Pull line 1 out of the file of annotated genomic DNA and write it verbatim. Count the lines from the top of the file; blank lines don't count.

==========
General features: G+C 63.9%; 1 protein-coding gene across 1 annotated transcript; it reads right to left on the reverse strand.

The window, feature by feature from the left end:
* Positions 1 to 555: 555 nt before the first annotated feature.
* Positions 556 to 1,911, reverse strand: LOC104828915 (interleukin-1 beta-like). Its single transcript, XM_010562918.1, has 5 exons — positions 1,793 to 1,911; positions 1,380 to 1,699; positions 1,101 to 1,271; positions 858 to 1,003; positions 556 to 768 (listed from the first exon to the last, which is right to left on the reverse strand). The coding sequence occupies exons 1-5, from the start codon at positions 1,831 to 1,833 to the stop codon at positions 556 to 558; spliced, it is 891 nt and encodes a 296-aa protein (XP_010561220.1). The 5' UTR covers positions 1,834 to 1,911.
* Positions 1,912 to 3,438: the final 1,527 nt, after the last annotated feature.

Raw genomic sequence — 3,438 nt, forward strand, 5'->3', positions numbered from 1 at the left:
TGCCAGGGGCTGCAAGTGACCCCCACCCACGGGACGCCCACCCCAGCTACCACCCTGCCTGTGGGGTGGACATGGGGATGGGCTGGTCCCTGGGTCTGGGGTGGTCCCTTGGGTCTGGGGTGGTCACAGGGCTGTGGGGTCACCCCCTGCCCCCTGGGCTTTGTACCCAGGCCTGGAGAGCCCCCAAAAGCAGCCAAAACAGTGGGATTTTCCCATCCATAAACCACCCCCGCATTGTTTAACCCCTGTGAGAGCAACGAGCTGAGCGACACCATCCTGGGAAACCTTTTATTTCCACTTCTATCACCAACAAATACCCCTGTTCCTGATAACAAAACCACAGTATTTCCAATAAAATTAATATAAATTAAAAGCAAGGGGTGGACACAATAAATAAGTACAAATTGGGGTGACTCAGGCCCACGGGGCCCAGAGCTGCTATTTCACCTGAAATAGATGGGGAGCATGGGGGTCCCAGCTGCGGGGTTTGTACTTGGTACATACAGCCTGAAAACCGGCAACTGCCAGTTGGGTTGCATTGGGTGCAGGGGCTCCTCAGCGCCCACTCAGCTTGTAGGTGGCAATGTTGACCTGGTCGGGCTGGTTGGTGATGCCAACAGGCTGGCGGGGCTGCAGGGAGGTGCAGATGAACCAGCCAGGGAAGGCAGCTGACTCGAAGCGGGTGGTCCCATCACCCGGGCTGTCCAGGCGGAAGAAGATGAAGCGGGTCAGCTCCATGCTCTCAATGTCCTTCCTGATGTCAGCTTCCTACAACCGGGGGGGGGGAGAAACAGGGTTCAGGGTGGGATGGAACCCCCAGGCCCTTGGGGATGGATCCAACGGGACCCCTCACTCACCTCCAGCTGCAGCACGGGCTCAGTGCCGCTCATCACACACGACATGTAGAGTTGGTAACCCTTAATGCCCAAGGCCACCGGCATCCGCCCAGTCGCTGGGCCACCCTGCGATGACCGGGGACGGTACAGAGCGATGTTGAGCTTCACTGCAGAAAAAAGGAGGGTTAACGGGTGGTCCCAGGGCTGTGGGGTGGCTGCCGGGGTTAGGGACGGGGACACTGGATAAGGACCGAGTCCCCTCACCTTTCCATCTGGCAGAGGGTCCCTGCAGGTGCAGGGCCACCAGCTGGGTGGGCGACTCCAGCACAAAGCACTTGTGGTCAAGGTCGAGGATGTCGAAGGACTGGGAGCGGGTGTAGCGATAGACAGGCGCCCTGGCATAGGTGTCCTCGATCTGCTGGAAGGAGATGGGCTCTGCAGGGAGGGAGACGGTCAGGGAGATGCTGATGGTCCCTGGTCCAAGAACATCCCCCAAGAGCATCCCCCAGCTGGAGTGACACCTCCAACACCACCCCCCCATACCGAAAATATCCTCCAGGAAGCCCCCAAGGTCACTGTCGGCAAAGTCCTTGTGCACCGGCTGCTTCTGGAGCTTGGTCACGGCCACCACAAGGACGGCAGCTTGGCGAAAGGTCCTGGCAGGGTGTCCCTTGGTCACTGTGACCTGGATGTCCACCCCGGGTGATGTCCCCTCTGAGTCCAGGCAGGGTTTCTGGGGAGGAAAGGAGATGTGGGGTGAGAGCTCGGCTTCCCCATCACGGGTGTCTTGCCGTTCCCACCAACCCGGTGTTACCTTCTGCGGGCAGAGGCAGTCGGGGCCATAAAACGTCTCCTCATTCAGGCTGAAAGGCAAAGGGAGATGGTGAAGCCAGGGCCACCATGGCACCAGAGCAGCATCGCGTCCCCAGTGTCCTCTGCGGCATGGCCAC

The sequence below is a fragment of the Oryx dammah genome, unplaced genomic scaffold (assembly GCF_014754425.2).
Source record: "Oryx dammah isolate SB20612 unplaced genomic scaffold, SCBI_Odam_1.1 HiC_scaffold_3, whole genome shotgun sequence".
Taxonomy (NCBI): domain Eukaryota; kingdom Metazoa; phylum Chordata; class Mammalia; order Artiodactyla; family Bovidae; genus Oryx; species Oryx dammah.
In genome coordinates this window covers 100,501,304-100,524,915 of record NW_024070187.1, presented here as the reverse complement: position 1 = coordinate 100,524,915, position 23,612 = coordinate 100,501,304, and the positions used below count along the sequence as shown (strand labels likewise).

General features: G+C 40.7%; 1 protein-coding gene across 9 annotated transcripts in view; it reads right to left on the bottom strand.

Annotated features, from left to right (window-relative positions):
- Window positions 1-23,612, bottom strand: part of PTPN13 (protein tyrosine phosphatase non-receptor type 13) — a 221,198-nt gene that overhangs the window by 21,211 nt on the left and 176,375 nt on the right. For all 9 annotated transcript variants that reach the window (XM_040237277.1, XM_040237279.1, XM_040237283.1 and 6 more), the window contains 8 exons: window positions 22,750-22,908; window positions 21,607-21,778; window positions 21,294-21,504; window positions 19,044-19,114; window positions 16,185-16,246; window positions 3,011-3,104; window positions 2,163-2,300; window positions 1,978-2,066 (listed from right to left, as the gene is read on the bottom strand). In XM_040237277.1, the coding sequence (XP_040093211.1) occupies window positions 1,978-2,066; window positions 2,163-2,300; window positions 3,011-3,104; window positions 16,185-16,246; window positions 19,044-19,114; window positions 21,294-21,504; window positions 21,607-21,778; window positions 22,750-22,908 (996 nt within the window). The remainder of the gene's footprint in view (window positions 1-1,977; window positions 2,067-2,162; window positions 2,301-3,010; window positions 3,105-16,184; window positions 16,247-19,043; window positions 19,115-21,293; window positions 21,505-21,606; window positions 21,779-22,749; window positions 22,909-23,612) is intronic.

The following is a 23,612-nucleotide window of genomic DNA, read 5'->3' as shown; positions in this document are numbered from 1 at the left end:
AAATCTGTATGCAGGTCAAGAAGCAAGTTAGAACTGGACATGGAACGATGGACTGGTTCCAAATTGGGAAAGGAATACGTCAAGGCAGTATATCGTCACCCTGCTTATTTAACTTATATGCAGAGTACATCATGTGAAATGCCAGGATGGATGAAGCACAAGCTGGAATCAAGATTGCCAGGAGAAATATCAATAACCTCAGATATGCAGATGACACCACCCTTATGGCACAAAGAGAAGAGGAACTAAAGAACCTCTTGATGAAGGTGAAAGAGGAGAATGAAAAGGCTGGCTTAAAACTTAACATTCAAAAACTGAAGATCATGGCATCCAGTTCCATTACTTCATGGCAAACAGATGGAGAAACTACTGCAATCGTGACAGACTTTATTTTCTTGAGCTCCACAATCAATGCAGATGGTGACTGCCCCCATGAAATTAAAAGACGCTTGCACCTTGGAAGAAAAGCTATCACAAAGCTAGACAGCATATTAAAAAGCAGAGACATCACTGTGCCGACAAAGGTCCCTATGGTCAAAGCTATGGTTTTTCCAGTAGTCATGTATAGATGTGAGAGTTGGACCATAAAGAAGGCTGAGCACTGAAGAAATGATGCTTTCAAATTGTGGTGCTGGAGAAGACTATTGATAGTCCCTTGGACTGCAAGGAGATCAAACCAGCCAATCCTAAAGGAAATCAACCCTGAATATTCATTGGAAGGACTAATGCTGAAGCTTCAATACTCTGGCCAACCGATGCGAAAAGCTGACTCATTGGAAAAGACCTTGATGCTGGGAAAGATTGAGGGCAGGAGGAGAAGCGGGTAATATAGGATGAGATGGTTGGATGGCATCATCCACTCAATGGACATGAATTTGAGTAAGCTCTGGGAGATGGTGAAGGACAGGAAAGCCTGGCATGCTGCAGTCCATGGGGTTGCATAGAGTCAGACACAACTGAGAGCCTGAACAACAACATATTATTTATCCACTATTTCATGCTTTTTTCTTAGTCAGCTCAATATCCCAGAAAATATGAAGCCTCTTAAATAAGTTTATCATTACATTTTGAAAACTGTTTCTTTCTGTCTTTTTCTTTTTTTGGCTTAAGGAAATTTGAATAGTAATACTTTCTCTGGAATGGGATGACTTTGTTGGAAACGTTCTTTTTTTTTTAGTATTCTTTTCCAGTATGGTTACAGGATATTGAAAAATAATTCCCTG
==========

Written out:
General features: G+C 63.9%; 1 protein-coding gene across 1 annotated transcript; it reads right to left on the reverse strand.